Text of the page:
Reid joined Tyler to talk about all these leverage points and more, including the Silicon Valley cultural meme he most disagrees with, how Wittgenstein influenced the design of LinkedIn, mystical atheism, what it was like being on Firing Line, why he’s never said anything outrageous, how he and Peter Thiel interpret The Tempest differently, the most misunderstood thing about friendship, how to improve talent certification, what’s needed from science fiction, and his three new ideas for board games.
Article Of The Week: The Enemies of Writing
“So the mob has the final edit”
This piece feels thematically similar to last week’s recommendation, having been adapted from a speech given by George Packer when receiving the Hitchens Prize for work which “reflects a commitment to free expression and inquiry, a range and depth of intellect, and a willingness to pursue the truth without regard to personal or professional consequence.”
It would be fair to call it a paean to a time before the foremost questions in a writer’s mind before they hit publish weren’t:
- Can I say this?
- Do I have a right?
- Is my terminology correct?
- Will my allies get angry?
- Will it help my enemies?
- Could it get me ratioed on Twitter?
In so saying, one counter-argument to Venkat’s essay last week centres on how it both elevates him to unsullied arbiter of truth - untainted by the battling hordes - and that the argument can be used to reduce the airing of legitimate grievances to social media screeching and online performance for clout. There is of course much more nuance and depth to the conversation about the public presentation of language and ideas, which shouldn’t be debased to reactionary screeds on political correctness. There is also a debate to be had about if all ideas should in fact be platformed, as well as the parameters of protected speech and where the lines on what constitutes hateful speech are delineated.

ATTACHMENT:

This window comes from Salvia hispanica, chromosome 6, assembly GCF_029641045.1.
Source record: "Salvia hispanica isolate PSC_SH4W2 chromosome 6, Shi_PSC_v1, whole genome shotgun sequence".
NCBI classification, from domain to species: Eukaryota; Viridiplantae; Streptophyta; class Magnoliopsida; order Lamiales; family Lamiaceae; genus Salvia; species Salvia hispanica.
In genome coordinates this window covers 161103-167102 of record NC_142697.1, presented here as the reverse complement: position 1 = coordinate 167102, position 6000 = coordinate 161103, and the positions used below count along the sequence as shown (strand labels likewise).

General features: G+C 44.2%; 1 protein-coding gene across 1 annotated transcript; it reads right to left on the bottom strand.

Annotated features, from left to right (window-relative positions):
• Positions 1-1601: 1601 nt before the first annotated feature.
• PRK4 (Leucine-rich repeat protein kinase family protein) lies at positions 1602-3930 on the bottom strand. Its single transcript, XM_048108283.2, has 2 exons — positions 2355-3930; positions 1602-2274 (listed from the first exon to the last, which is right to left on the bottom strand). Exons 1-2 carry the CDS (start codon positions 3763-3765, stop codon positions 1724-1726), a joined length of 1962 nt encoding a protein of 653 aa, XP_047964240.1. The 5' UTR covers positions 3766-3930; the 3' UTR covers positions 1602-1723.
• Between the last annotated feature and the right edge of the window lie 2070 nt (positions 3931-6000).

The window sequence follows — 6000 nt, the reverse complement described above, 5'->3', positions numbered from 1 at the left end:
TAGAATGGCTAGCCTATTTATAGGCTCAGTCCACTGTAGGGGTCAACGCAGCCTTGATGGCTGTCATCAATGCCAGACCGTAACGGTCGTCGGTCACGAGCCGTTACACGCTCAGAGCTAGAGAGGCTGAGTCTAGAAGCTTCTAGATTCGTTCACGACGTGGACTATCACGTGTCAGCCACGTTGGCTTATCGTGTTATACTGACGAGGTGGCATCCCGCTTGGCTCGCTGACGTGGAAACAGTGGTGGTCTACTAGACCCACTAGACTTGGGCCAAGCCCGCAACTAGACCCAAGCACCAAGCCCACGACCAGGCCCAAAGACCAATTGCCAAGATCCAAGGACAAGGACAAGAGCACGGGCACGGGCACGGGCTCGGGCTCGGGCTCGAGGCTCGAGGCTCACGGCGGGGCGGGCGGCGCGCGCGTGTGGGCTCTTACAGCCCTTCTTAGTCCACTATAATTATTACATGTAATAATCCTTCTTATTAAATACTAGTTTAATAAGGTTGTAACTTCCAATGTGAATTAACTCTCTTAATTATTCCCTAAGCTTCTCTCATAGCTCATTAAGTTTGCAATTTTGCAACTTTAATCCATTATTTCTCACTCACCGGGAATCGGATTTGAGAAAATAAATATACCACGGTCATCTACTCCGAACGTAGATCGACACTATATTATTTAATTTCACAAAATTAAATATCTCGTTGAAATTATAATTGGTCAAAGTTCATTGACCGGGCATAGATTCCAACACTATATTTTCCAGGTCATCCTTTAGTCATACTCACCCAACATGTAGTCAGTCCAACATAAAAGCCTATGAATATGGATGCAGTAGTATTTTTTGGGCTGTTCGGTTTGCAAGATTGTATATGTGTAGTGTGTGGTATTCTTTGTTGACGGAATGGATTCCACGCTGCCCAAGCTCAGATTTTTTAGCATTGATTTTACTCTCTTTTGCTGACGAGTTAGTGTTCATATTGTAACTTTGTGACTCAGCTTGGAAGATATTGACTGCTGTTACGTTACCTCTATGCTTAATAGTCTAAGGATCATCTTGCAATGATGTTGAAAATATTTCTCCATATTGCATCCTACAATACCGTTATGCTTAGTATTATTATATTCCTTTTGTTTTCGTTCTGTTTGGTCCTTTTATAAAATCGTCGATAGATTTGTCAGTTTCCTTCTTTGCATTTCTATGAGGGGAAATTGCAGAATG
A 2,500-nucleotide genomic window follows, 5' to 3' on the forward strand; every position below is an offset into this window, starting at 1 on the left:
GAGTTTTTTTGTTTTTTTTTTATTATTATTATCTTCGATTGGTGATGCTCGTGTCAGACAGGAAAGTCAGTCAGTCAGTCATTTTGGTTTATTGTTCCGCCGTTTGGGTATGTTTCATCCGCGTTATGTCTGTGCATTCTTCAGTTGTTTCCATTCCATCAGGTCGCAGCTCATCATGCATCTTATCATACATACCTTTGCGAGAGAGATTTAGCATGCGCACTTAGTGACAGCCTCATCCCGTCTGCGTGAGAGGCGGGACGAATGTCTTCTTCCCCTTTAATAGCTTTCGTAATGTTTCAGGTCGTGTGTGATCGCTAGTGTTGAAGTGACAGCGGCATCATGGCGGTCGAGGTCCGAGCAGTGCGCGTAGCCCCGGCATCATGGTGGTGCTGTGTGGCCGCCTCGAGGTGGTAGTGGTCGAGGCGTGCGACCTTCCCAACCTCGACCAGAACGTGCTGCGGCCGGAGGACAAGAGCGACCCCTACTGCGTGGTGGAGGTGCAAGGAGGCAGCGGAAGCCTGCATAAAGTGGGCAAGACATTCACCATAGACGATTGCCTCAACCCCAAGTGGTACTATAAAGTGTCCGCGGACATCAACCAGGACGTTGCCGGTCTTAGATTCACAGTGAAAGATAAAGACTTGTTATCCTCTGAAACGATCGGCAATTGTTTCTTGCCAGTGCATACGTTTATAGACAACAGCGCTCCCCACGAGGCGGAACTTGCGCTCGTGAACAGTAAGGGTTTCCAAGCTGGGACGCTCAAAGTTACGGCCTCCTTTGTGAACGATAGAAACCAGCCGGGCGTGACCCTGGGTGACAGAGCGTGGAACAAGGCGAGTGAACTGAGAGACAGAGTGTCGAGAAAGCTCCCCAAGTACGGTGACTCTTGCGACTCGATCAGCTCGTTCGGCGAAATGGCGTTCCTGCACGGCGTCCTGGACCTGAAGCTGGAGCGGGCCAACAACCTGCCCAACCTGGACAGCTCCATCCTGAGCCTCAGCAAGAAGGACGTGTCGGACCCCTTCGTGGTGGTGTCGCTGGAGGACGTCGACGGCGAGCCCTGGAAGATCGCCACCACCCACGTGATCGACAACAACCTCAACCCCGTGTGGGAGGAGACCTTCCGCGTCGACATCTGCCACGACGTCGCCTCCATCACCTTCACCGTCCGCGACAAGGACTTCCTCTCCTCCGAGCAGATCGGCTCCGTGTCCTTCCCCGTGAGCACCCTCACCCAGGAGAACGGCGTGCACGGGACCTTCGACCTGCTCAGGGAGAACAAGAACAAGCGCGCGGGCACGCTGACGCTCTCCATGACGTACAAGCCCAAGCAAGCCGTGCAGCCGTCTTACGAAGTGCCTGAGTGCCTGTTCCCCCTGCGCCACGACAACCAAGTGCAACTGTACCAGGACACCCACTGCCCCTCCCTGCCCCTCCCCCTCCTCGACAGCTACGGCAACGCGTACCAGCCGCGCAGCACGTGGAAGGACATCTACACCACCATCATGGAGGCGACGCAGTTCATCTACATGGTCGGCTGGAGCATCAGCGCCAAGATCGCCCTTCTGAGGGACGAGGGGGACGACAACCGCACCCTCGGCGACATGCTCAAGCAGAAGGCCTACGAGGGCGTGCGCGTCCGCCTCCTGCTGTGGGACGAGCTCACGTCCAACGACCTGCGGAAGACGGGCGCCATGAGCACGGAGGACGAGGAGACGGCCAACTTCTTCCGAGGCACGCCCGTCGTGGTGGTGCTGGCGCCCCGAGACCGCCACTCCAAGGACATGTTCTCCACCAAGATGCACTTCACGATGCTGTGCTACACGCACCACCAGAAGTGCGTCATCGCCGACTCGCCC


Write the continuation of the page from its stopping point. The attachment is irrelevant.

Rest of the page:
Yet the current line-up of online incentives makes this excerpt from the article one which demands real attention if we are to avoid a world of endless listicles, clickbait and self-censorship.
Between my generation and that of my students is an entire cohort of writers in their 30s and 40s. I think they’ve suffered most from the climate I’m describing. They prepared for their trade in the traditional way, by reading literature, learning something about history or foreign countries, training as reporters, and developing the habit of thinking in complexity. And now that they’ve reached their prime, these writers must wonder: Who’s the audience for all this? Where did the broad and persuadable public that I always had in mind go? What’s the point of preparation and knowledge and painstaking craft, when what the internet wants is volume and speed and the loudest voices? Who still reads books?
Quotes Of The Week
“The story of a grain of sugar is a whole lesson in political economy, in politics, and also in morality.” - Eduardo Galeano: Open Veins of Latin America
By the way, I recently read somewhere that since its inception, Ren Tech earned over $100 billion in net gains AFTER fees of 4 and 40. Jim Simons is the Samuel L Jackson of investing; he is one bad ass mother fucker - Arthur Hayes (CEO BitMEX - World’s Largest Crypto Derivatives Exchange)
Oh…and one more thing
A photo of New York City in 1900 colourised using a machine learning model by Jason Antic
Thanks for reading. Tune in next week